Nigerian millers and Kansas farmers make the perfect match

Posted September 19, 2014

Instant noodles may not be the meal of choice outside the K-State campus, but in Nigeria, they are an increasingly popular source of nutrition for more than 170 million people. Combined with bread, cookies and crackers and pasta, per capita consumption of wheat foods in Nigeria has more than tripled since 1995, according to U.S. Wheat Associates (USW).

Photo: Nigerian crop team visits Kansas Wheat Innovation Center.
For Kansas wheat farmers, that means Nigerian millers need lots of high quality wheat — specifically Hard Red Winter (HRW) wheat. On average for the last five years, Nigeria imported about 94 million bushels of HRW.

Nigerian flour is used predominately to make a dense, high volume loaf of bread. While Nigerian milling companies are some of the largest in the world, the baking sector is small-scale and disorganized. The Lagos Master Baker’s Association alone claims more than 18,000 active members.

This means Nigerian flour millers are looking for wheat able to withstand variable conditions and produce the same high quality loaf of bread time and again.

HRW wheat is a great match. Muyiwa Talabi, marketing consultant in the USW office in Lagos, Nigeria, said, “Kansas produces is a valued wheat with high consistency and good protein.”

In addition to bread, Nigerians eat more instant noodles than anyone else outside of Southeast Asia. Why? Because as more Nigerians move from rural areas to urban ones, they are looking for a more convenient, nutritious food source. USW, with assistance from Kansas Wheat, helped introduce this product in the market.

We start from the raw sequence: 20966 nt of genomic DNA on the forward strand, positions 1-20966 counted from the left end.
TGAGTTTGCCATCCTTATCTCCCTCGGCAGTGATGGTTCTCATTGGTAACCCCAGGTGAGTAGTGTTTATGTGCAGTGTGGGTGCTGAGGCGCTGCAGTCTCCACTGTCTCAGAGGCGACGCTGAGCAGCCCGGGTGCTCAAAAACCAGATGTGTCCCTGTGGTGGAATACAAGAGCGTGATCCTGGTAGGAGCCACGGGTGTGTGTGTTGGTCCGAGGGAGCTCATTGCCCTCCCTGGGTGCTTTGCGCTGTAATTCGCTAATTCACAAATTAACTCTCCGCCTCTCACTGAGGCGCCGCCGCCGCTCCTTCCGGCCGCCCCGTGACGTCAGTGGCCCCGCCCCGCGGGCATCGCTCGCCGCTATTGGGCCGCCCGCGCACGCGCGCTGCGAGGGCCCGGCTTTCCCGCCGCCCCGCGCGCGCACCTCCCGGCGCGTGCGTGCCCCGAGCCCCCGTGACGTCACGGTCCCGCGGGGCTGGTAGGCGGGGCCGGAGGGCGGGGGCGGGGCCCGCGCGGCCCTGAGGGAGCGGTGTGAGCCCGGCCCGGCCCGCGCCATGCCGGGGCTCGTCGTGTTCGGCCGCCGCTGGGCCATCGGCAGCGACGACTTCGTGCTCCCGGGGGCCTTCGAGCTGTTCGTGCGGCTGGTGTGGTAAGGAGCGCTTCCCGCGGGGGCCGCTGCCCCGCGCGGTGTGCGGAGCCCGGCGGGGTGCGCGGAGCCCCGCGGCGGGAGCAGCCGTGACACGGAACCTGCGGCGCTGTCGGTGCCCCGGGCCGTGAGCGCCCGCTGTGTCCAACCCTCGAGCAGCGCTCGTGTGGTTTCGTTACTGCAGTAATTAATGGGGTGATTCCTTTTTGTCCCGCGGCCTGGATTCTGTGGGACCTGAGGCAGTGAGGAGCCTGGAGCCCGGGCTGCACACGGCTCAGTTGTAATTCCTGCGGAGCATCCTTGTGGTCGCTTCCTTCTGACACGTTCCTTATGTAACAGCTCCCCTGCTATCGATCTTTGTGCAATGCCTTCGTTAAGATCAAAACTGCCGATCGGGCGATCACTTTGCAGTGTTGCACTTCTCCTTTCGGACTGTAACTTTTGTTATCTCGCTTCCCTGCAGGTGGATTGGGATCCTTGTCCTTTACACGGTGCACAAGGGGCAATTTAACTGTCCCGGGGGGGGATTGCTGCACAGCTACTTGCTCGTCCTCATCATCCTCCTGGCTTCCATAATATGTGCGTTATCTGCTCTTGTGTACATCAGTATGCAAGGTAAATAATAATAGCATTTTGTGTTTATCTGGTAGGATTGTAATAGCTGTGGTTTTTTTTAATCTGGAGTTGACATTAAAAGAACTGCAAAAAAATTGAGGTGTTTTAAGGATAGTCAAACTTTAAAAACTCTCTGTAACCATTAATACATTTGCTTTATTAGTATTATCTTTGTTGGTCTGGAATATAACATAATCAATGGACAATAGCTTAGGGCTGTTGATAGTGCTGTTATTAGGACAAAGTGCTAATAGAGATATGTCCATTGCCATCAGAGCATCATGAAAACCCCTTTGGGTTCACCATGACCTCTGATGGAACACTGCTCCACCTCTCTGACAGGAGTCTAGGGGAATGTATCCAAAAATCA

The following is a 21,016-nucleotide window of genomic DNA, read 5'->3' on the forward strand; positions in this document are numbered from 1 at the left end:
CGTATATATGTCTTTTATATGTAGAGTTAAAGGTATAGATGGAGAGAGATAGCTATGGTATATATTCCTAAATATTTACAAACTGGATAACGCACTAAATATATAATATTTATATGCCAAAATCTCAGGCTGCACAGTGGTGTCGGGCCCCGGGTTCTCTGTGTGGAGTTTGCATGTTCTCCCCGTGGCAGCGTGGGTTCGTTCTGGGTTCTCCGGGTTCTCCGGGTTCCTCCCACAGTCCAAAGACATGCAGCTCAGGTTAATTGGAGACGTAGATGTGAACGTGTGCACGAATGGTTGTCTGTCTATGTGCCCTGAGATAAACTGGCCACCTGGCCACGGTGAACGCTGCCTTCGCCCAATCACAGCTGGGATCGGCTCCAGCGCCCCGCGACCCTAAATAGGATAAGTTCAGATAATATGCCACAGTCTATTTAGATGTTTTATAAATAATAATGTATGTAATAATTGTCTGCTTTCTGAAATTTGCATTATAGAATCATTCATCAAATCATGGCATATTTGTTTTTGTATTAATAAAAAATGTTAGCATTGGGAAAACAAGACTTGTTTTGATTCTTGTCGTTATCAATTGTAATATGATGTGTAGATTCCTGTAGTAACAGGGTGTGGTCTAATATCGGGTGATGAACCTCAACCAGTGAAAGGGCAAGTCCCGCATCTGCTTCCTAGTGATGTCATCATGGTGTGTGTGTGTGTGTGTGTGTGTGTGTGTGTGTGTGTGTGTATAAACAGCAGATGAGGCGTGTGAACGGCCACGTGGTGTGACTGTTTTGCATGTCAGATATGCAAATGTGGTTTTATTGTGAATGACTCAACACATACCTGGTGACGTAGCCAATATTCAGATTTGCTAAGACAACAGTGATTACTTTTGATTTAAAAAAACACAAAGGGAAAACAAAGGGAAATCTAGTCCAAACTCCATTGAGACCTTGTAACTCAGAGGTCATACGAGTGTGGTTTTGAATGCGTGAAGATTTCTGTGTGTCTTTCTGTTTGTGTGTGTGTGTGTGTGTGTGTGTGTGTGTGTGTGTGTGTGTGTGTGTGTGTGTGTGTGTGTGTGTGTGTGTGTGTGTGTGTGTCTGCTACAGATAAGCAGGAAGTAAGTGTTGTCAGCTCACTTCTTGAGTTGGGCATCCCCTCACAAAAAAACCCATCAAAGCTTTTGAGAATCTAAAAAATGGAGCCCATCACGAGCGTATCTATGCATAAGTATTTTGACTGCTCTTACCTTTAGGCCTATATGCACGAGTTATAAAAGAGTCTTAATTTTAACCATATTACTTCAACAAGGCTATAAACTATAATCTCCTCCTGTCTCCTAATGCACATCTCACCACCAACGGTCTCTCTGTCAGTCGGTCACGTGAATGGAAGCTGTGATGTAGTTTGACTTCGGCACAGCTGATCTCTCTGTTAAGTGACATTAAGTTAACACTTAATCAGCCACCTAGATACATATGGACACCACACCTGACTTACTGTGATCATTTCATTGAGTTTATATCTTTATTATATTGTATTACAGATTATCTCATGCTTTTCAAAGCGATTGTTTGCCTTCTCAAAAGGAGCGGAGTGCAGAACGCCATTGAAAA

Today, instant noodles made with HRW wheat are so popular that every milling company produces them, even though the product was a foreign concept just a decade ago. Indomie, the largest producer of instant noodles in Nigeria, can make up to two million boxes of instant noodles every month.

From the Bottom to the Top

Nigeria has not always been a wheat purchasing powerhouse.

In fact, the Nigerian government banned the import of wheat in 1986 as part of an effort to encourage local farmers to grow wheat. The effort failed due to the tropical climate and lack of infrastructure. In 1992, the ban was removed.

Today, flour milling is now Nigeria’s second largest industry — behind only oil.

Finding the Future Together

The United States dominates the Nigerian market, but that does not mean there is not increasing competition from other world exporters like Canada and Australia.

Kansas HRW wheat also faces competition from the inclusion of cassava flour — made from the starchy tuber that is the base for tapioca — as part of a government mandate hoping to support local farmers. However, a lack of high quality supply and bread formulations has inhibited mills from displacing significant amounts of wheat.

That is why Kansas Wheat, together with USW, continually works to strengthen the relationship between Kansas wheat farmers and Nigerian flour millers through annual trade team visits and specialized courses at the IGP Institute. Through these activities, Nigerian millers know Kansas farmers will have the wheat they want, year after year.

“Thanks to the relationships built in Nigeria and between the farmers, USW and Nigerian millers on teams like these, U.S. wheat has found a home in Nigeria,” said Gerald Theus, USW assistant regional director based in Cape Town, South Africa. ”And it is there to stay.”

by Julia Debes